01/08/2006 - 22:00

Not For Profit: Dieback fight to cost $40m

01/08/2006 - 22:00

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Salinity may be the environmental threat that’s top-of-mind among many Western Australians, but dieback is quietly carving a swath of destruction through forests and bushland in the South West, seriously affecting the biological diversity of the native ec

Not For Profit: Dieback fight to cost $40m

Salinity may be the environmental threat that’s top-of-mind among many Western Australians, but dieback is quietly carving a swath of destruction through forests and bushland in the South West, seriously affecting the biological diversity of the native ecosystem and causing major headaches for industry.

Phytophthora cinnamomi, also known as ‘plant destroyer’, is a water mould that attacks the roots of susceptible plants in areas receiving rainfall more than 400 millimetres a year, eventually killing them by limiting their uptake of water and nutrients.

Up to 40 per cent of the estimated 5,700 plant species in WA are known to be susceptible to dieback, a soil-borne pathogen spread when infested soil or root material is transferred to vulnerable areas via vehicle, bicycle or human movement.

Dieback Working Group project officer Dr Chris Dunne is leading the fight against dieback, which has spread as far north as Jurien and south through to Esperance.

DWG was formed in 1996 to identify areas of remnant vegetation at risk of dieback, map disease occurrence, develop management and treatment plans, and raise awareness of the disease among land managers and the public.

Dr Dunne said the DWG comprised representatives from community conservation groups, local government authorities and state government agencies, and had occupied an office provided by the Shire of Kalamunda since 1998.

At the recent Dieback Information Group’s annual conference, scientists revealed the discovery of three new species of Phytophthora in WA, two of which could be new to science and appear to be air-borne.

“Research is continuing to find out whether these are in fact new beasts, or if it’s a case of misidentification,” Dr Dunne told WA Business News.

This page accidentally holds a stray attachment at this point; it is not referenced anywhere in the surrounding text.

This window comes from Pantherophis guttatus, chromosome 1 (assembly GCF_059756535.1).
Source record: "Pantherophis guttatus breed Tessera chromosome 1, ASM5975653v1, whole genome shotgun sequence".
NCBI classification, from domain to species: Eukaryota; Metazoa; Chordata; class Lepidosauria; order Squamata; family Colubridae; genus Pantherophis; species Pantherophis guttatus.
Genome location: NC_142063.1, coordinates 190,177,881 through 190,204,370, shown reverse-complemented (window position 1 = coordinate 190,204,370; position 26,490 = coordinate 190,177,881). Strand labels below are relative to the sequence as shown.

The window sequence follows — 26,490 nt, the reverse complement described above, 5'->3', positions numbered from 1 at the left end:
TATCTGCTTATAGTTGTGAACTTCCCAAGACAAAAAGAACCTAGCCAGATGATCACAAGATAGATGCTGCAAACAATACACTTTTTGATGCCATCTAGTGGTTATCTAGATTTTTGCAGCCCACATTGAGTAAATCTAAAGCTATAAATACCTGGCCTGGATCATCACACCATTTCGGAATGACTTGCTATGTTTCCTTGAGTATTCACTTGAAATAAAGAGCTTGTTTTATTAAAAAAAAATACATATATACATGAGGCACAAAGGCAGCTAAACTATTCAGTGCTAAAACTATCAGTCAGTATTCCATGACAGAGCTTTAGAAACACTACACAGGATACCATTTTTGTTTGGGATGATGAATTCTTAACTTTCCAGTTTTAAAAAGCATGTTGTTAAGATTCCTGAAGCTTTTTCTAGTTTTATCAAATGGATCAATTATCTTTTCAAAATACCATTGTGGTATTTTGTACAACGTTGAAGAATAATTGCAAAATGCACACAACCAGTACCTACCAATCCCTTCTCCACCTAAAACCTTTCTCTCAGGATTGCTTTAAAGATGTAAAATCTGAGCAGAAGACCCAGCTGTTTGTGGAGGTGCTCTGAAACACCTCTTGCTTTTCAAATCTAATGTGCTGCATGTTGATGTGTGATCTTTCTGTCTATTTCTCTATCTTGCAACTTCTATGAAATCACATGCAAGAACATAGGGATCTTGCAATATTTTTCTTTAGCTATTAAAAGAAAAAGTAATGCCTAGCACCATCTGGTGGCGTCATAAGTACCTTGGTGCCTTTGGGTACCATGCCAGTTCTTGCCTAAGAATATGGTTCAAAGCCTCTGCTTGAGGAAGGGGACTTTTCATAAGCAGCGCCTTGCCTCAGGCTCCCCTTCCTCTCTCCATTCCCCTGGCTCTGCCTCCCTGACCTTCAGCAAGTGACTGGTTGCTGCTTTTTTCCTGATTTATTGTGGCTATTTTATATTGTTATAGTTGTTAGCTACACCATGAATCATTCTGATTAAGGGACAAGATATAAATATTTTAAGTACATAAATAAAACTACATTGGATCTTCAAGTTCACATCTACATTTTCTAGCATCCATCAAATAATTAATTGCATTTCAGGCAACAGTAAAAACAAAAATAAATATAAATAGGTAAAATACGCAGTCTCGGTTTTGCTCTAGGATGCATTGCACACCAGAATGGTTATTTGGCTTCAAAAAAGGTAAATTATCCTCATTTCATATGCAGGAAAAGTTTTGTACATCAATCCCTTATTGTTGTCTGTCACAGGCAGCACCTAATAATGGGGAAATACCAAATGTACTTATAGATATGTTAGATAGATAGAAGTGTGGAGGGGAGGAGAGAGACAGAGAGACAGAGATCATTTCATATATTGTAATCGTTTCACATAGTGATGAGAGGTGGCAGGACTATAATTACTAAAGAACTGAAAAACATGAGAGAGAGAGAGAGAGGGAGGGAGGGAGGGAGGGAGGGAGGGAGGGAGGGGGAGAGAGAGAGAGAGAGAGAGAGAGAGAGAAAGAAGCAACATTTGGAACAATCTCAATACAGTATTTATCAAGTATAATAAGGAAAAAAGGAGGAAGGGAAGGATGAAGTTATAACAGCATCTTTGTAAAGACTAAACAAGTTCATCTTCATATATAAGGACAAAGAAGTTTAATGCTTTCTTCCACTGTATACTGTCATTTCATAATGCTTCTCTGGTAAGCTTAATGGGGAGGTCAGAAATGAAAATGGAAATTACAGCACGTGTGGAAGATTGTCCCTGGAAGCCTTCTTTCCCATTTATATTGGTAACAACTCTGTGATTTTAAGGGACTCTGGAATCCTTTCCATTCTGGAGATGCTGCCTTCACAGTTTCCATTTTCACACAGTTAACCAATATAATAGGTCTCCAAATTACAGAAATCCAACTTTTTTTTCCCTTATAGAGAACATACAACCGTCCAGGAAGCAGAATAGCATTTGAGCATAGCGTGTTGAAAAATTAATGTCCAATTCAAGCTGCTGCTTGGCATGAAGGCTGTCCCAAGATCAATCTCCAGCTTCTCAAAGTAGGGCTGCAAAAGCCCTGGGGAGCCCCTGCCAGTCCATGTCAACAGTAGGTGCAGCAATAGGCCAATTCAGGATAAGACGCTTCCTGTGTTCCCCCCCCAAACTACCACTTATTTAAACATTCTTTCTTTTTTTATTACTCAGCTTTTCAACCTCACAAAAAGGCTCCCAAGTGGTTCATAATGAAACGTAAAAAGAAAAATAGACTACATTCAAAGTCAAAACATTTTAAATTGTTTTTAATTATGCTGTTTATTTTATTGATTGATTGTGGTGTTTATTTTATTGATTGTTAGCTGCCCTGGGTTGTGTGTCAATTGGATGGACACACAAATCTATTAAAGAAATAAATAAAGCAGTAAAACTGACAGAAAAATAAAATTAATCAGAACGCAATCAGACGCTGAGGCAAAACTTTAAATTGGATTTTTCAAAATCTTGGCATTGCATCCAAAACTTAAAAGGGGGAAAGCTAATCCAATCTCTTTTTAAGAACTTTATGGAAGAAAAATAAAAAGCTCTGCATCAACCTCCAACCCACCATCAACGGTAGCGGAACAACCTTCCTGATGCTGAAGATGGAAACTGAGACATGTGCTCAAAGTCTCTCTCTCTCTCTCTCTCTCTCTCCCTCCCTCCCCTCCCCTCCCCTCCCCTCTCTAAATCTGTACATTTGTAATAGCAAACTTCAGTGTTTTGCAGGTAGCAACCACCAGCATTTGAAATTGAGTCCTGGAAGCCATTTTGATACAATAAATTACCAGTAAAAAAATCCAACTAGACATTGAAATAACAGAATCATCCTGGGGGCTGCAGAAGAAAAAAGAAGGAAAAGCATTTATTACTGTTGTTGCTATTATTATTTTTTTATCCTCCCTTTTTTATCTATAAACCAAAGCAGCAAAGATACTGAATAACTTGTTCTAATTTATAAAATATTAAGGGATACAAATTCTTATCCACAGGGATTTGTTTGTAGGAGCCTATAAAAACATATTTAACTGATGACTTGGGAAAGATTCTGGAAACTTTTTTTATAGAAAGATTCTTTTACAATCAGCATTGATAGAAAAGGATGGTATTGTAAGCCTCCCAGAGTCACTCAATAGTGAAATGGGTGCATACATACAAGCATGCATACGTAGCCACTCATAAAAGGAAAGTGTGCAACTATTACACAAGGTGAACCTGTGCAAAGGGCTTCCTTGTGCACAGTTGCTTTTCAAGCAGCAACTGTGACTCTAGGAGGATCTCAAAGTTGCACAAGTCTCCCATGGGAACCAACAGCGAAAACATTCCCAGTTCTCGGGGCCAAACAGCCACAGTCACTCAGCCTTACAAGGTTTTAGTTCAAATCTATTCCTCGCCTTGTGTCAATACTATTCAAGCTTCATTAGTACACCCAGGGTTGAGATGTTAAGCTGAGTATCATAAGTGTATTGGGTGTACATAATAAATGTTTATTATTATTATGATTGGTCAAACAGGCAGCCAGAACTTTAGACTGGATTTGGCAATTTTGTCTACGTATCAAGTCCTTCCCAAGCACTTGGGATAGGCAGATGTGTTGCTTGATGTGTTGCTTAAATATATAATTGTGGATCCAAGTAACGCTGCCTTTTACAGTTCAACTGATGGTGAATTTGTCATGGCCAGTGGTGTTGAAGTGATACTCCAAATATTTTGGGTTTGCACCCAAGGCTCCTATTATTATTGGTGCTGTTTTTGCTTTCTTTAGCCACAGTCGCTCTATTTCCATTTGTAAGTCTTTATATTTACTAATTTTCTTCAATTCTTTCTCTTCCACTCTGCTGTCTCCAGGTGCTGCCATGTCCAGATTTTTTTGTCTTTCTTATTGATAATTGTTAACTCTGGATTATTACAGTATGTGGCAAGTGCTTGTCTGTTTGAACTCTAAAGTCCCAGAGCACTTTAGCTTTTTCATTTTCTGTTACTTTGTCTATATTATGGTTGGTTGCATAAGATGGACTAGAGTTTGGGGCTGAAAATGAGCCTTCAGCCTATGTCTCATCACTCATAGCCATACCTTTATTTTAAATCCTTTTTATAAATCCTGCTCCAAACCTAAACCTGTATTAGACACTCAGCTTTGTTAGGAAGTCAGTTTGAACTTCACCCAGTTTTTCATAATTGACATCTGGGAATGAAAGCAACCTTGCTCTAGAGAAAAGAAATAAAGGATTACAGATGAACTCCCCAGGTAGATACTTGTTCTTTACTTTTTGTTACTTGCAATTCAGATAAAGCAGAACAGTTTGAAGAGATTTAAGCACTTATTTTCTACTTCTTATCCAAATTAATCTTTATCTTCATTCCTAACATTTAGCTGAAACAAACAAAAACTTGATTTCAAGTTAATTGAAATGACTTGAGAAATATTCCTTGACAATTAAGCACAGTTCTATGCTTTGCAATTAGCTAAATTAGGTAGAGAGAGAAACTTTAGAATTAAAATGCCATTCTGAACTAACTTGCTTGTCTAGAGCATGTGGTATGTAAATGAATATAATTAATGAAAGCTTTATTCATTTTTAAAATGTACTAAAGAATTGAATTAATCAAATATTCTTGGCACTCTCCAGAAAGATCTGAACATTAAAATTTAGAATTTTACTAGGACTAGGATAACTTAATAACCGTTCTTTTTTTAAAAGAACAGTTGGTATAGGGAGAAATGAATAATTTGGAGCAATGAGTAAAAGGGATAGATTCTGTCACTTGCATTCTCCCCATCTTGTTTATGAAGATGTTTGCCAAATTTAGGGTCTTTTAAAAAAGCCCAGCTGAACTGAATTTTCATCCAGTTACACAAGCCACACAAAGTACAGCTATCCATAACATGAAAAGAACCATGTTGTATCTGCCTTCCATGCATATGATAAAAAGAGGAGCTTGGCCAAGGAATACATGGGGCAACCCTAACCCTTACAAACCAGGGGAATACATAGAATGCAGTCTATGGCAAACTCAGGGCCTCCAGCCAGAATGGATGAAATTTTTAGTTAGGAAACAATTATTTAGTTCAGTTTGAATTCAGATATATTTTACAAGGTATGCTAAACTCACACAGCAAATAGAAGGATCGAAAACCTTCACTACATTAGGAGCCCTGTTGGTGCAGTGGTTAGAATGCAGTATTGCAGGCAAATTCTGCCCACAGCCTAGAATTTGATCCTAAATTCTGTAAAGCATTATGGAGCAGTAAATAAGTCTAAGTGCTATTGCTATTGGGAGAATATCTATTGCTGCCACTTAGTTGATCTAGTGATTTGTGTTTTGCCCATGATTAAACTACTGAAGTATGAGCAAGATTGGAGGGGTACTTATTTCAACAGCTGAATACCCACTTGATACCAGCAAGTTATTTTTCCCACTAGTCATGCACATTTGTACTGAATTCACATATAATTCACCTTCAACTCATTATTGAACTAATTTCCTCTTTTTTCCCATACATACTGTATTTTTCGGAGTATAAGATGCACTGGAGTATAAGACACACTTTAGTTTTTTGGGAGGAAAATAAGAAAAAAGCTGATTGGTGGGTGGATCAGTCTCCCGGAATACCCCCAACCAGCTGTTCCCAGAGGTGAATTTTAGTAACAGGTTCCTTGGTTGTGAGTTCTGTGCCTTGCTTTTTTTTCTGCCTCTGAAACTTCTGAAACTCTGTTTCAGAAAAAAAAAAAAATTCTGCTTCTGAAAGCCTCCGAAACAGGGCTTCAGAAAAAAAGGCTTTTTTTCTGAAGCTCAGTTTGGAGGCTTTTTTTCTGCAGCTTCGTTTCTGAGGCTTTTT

“Researchers are using a DNA fingerprinting technique developed by Murdoch University to compare species and establish which plants could be affected.”

Dieback is thought to have been introduced on fruit trees soon after European settlement, and has since infected national parks, nature reserves and metropolitan bushland.

More than 20 per cent of WA’s jarrah forest and around 60 per cent of the 116,000-hectare Stirling Range National Park, near Albany, are affected.

In other places, about 70 per cent of the banksias woodlands in the 170,000ha Shannon and D’Entrecasteaux National Parks, between Augusta and Walpole, have been infected and DWG is working with local groups to stop it spreading further.

An injection of a chemical called Phosphite into tree trunks or spraying the chemical over infected areas are the most effective treatment methods.

This year, the federal government has allocated $1.5 million to the fight, while the DWG is in the process of making a proposal to the state government for more funding.

Dr Dunne estimated funding of between $30 million and $40 million was needed over seven years in order to protect areas at risk and rehabilitate infected areas in the South West.

The disease is estimated to cost the Australian economy about $160 million a year, and is reportedly pushing some species of flora and fauna to the brink of extinction.

DWG suggests the battle can only be won with continued funding and greater community understanding, beginning with making the decision to buy plants from accredited nurseries, to minimise the spread of dieback to suburban gardens.

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